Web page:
I see from your profile that you have a 57 F100. Do you have any modifications?
I would start with truck sitting on solid ground reaching through the drivers window run the steering wheel back and forth while watching front tire. How far does the steering wheel move before the tire starts to move. This will show how much slop or wear and tear the steering gear box, and drag link have. Then raise the front end taking all load off the springs, king pins and wheel bearings. Grab the front tire top and bottom push and pull opposing hands to see if you can feel the slightest bit of slack. This could be wheel bearings or king pin. Now grab the tire front and back wiggle it feeling for slack and watching the pitman arm and drag link for any slack. If your springs are weak or broken, or if spring end bushing are worn, this could be part of the cause. Check the tie rod ends also.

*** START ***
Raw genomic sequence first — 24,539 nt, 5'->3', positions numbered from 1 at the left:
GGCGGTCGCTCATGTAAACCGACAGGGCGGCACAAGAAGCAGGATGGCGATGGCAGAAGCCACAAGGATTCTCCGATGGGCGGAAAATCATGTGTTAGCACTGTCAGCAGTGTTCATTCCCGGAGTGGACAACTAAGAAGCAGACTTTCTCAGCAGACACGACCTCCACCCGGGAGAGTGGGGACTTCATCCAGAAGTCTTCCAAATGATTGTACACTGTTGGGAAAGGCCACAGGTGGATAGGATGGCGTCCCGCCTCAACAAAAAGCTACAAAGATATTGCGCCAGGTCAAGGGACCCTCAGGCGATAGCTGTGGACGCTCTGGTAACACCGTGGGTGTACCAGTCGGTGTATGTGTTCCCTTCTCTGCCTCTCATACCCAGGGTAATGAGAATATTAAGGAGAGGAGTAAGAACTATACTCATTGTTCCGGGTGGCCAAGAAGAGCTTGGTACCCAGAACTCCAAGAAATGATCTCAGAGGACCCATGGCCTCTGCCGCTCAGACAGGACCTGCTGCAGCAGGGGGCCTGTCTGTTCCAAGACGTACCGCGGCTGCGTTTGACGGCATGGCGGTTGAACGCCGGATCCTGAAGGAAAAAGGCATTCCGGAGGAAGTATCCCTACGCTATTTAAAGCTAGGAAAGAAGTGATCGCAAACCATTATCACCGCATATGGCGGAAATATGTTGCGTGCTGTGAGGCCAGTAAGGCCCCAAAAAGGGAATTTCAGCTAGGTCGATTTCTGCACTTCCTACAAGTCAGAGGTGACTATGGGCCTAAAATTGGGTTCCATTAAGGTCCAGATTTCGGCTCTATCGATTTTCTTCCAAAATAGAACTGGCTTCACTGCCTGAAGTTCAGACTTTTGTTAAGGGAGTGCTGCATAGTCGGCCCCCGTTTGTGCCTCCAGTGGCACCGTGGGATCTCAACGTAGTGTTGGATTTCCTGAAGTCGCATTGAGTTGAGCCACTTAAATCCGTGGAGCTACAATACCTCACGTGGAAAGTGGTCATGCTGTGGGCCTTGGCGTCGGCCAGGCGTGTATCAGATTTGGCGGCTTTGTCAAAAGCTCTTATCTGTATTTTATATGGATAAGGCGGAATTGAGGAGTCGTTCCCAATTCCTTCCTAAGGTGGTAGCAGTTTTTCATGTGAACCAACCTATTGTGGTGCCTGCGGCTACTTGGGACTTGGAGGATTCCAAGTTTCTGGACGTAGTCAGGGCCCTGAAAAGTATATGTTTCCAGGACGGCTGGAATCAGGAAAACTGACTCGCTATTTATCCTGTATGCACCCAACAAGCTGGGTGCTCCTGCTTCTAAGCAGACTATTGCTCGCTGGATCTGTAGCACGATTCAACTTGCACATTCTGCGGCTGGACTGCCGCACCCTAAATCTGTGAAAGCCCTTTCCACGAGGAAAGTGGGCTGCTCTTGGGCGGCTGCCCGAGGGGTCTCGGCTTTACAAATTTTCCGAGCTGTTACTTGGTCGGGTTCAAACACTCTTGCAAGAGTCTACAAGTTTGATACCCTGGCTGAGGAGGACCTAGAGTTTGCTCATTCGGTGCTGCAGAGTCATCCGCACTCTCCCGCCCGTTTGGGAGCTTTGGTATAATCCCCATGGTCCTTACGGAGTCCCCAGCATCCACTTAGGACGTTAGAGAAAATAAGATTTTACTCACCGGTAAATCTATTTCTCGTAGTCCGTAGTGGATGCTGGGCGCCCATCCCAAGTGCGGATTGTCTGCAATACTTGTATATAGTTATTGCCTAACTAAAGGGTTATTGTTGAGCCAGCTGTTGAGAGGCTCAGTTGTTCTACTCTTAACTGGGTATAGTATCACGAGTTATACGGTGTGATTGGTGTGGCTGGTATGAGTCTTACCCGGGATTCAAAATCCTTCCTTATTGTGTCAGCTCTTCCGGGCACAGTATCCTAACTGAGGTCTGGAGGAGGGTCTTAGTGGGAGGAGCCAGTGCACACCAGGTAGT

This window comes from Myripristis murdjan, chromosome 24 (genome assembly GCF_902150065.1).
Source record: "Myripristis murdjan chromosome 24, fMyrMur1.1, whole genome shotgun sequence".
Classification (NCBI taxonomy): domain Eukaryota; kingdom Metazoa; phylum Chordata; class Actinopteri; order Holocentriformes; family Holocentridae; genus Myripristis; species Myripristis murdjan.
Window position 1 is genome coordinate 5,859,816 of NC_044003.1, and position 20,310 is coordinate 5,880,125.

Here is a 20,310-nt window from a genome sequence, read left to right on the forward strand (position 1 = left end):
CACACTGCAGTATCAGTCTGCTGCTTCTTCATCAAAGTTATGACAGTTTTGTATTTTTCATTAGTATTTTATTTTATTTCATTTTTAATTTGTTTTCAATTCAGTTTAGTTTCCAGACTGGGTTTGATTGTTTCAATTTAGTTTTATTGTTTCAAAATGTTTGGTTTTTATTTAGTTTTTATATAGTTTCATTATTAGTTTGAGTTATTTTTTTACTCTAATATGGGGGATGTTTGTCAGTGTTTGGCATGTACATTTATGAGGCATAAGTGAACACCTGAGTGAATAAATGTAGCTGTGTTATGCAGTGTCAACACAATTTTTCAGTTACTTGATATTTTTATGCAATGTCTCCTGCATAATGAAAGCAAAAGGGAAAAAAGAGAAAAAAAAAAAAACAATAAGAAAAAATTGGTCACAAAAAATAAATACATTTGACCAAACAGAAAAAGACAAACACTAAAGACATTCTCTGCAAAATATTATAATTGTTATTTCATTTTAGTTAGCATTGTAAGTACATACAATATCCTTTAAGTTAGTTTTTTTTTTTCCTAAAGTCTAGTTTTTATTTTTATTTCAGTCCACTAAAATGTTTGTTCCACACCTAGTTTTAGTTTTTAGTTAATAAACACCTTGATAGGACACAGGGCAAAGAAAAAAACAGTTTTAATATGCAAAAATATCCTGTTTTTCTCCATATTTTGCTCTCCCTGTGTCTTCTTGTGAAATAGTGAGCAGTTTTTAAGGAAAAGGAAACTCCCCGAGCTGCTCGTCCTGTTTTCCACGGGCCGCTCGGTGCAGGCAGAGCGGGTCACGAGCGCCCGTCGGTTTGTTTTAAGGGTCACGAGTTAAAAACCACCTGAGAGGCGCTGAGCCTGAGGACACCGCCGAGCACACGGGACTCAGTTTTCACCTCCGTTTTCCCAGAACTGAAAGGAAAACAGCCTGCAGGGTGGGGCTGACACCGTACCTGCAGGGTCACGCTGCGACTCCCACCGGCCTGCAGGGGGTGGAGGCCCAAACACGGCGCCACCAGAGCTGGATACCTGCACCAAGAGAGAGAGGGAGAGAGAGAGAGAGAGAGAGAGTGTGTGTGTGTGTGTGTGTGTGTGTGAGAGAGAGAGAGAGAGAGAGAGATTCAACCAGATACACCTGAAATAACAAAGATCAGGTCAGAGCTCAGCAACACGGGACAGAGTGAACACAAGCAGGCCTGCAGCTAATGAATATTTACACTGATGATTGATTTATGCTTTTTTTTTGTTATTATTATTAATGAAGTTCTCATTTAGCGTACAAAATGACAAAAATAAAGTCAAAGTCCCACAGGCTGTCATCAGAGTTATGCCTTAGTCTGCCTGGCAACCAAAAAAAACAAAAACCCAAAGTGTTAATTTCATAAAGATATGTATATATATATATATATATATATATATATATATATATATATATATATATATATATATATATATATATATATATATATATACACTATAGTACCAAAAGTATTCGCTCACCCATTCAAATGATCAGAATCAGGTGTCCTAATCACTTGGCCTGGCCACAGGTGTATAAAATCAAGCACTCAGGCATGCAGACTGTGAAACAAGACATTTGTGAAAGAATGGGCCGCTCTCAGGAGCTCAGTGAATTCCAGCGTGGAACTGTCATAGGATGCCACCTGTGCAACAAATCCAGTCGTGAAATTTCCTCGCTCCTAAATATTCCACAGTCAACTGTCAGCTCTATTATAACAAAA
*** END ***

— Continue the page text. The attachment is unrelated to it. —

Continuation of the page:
Some where something is worn. For your truck to be wondering around. With the front suspension unloaded you may find the problem. There are many parts that could contribute to the problem and/or it may be a combination of all. I agree the stabilizer is for assisting the system, not for correcting problems These old trucks didn't come with them.
Good luck in your quest.
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Old 02-13-2013, 05:13 PM
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Remember these truck were not meant to go much over 40 or 50 mph.
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Old 02-13-2013, 05:49 PM
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Quote:
Originally Posted by ibuzzard View Post
Mick, the benefit that the stabilizer provides is subtle. Definite , but subtle. It is not intended to eliminate bump steer. I installed mine as the final step in renewing my front end, including the most dramatic improvement, replacing the king pins. You cannot expect it to be a fix-all for worn front end parts.

I would just systematically replace all worn parts in your front end - king pins, tie-rod ends, etc., replace the stabilizer last of all if you feel you still need to.